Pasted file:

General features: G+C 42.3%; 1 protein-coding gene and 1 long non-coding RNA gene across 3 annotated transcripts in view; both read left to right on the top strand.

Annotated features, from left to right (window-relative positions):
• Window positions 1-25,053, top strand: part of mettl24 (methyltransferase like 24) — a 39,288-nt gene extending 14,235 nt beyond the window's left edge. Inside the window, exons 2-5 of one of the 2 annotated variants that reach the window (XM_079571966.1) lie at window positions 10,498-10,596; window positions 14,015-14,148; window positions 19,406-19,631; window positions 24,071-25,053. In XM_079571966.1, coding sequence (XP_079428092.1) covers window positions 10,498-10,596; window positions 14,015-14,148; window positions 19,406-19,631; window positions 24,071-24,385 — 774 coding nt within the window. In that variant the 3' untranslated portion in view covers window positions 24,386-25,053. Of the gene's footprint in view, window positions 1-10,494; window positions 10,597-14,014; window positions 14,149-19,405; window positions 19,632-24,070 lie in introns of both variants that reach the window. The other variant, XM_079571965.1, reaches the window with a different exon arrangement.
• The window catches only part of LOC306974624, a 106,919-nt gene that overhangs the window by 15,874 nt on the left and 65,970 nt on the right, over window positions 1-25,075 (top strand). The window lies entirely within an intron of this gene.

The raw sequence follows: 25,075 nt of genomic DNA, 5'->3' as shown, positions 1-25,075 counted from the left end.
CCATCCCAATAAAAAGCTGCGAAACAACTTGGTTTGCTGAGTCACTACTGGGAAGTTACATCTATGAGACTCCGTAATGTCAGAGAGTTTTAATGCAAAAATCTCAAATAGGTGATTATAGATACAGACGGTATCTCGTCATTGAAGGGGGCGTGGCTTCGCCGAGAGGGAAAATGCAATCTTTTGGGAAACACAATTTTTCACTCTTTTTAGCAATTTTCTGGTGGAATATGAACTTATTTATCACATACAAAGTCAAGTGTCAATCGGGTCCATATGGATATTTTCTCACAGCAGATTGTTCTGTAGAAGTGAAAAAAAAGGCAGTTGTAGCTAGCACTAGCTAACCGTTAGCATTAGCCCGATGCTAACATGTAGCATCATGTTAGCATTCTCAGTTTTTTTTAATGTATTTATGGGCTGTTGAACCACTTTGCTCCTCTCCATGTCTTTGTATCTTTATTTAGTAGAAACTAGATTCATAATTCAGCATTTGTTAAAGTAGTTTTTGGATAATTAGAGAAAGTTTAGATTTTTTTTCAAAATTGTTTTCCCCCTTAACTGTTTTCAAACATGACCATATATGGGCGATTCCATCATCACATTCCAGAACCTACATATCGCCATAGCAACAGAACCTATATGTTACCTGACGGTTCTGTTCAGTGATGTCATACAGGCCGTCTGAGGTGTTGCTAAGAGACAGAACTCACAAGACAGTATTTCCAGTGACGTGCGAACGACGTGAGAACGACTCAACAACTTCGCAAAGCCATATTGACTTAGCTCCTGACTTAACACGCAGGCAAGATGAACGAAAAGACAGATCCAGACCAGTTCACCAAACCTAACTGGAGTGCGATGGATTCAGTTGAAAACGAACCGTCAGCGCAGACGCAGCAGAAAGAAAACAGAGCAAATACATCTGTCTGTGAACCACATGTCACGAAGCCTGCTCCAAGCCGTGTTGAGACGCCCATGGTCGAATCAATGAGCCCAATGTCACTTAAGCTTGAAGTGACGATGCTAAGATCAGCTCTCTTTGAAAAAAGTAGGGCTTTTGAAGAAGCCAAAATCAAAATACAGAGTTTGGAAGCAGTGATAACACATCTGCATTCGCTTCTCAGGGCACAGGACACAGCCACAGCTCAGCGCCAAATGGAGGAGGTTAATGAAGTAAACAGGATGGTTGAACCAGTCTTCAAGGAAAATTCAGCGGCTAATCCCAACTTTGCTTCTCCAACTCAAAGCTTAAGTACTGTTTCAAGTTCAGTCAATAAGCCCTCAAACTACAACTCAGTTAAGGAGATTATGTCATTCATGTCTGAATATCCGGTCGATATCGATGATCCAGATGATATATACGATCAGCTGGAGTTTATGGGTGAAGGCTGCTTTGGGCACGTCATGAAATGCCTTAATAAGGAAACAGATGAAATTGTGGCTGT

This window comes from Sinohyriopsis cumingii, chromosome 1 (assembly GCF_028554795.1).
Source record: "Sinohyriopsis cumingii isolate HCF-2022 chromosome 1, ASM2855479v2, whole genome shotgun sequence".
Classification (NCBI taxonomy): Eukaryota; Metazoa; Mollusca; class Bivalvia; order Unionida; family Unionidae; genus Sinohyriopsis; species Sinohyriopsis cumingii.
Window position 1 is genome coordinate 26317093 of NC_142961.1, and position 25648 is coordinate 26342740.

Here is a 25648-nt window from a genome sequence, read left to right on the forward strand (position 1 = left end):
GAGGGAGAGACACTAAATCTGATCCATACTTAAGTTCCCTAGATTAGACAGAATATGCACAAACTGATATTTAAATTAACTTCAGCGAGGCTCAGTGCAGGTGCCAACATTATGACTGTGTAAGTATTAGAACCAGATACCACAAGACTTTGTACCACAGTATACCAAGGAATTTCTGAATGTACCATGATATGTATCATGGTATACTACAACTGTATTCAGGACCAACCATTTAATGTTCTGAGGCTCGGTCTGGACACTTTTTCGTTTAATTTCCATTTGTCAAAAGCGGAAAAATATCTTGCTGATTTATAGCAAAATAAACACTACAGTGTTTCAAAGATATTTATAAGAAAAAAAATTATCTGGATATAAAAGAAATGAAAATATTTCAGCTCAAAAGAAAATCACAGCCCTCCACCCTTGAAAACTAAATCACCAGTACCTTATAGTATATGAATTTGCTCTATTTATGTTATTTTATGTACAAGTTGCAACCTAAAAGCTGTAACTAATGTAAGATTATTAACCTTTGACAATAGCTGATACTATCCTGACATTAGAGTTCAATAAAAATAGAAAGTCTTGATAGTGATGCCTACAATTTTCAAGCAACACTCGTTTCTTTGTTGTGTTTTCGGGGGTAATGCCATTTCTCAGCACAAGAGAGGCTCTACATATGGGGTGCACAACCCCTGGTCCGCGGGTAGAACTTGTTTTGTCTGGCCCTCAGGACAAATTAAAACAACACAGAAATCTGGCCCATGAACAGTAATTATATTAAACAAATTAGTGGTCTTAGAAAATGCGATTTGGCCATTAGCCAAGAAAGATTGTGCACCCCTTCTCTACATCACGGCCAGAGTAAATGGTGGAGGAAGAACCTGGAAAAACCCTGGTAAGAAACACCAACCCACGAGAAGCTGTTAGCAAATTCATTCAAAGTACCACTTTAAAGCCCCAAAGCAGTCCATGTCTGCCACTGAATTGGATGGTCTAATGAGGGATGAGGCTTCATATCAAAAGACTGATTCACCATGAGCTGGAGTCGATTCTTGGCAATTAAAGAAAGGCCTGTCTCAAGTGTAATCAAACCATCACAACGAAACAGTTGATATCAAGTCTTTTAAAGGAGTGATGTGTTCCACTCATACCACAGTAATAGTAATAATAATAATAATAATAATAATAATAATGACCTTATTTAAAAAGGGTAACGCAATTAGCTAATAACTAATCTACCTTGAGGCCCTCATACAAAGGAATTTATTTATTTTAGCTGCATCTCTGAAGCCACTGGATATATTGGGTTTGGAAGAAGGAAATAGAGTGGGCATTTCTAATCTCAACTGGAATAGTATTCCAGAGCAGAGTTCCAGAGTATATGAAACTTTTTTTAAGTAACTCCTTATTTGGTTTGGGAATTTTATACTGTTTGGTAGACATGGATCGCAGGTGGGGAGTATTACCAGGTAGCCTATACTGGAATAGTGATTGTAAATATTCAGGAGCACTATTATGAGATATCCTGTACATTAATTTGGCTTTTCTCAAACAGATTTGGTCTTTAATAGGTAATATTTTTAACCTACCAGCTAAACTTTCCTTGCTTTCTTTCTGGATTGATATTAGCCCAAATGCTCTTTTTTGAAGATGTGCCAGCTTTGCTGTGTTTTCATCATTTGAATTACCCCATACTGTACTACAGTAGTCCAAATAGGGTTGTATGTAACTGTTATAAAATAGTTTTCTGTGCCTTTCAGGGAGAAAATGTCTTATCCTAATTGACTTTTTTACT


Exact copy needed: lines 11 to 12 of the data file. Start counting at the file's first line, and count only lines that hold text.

Here is a 25648-nt window from a genome sequence, read left to right on the forward strand (position 1 = left end):
GAGGGAGAGACACTAAATCTGATCCATACTTAAGTTCCCTAGATTAGACAGAATATGCACAAACTGATATTTAAATTAACTTCAGCGAGGCTCAGTGCAGGTGCCAACATTATGACTGTGTAAGTATTAGAACCAGATACCACAAGACTTTGTACCACAGTATACCAAGGAATTTCTGAATGTACCATGATATGTATCATGGTATACTACAACTGTATTCAGGACCAACCATTTAATGTTCTGAGGCTCGGTCTGGACACTTTTTCGTTTAATTTCCATTTGTCAAAAGCGGAAAAATATCTTGCTGATTTATAGCAAAATAAACACTACAGTGTTTCAAAGATATTTATAAGAAAAAAAATTATCTGGATATAAAAGAAATGAAAATATTTCAGCTCAAAAGAAAATCACAGCCCTCCACCCTTGAAAACTAAATCACCAGTACCTTATAGTATATGAATTTGCTCTATTTATGTTATTTTATGTACAAGTTGCAACCTAAAAGCTGTAACTAATGTAAGATTATTAACCTTTGACAATAGCTGATACTATCCTGACATTAGAGTTCAATAAAAATAGAAAGTCTTGATAGTGATGCCTACAATTTTCAAGCAACACTCGTTTCTTTGTTGTGTTTTCGGGGGTAATGCCATTTCTCAGCACAAGAGAGGCTCTACATATGGGGTGCACAACCCCTGGTCCGCGGGTAGAACTTGTTTTGTCTGGCCCTCAGGACAAATTAAAACAACACAGAAATCTGGCCCATGAACAGTAATTATATTAAACAAATTAGTGGTCTTAGAAAATGCGATTTGGCCATTAGCCAAGAAAGATTGTGCACCCCTTCTCTACATCACGGCCAGAGTAAATGGTGGAGGAAGAACCTGGAAAAACCCTGGTAAGAAACACCAACCCACGAGAAGCTGTTAGCAAATTCATTCAAAGTACCACTTTAAAGCCCCAAAGCAGTCCATGTCTGCCACTGAATTGGATGGTCTAATGAGGGATGAGGCTTCATATCAAAAGACTGATTCACCATGAGCTGGAGTCGATTCTTGGCAATTAAAGAAAGGCCTGTCTCAAGTGTAATCAAACCATCACAACGAAACAGTTGATATCAAGTCTTTTAAAGGAGTGATGTGTTCCACTCATACCACAGTAATAGTAATAATAATAATAATAATAATAATAATAATGACCTTATTTAAAAAGGGTAACGCAATTAGCTAATAACTAATCTACCTTGAGGCCCTCATACAAAGGAATTTATTTATTTTAGCTGCATCTCTGAAGCCACTGGATATATTGGGTTTGGAAGAAGGAAATAGAGTGGGCATTTCTAATCTCAACTGGAATAGTATTCCAGAGCAGAGTTCCAGAGTATATGAAACTTTTTTTAAGTAACTCCTTATTTGGTTTGGGAATTTTATACTGTTTGGTAGACATGGATCGCAGGTGGGGAGTATTACCAGGTAGCCTATACTGGAATAGTGATTGTAAATATTCAGGAGCACTATTATGAGATATCCTGTACATTAATTTGGCTTTTCTCAAACAGATTTGGTCTTTAATAGGTAATATTTTTAACCTACCAGCTAAACTTTCCTTGCTTTCTTTCTGGATTGATATTAGCCCAAATGCTCTTTTTTGAAGATGTGCCAGCTTTGCTGTGTTTTCATCATTTGAATTACCCCATACTGTACTACAGTAGTCCAAATAGGGTTGTATGTAACTGTTATAAAATAGTTTTCTGTGCCTTTCAGGGAGAAAATGTCTTATCCTAATTGACTTTTTTACT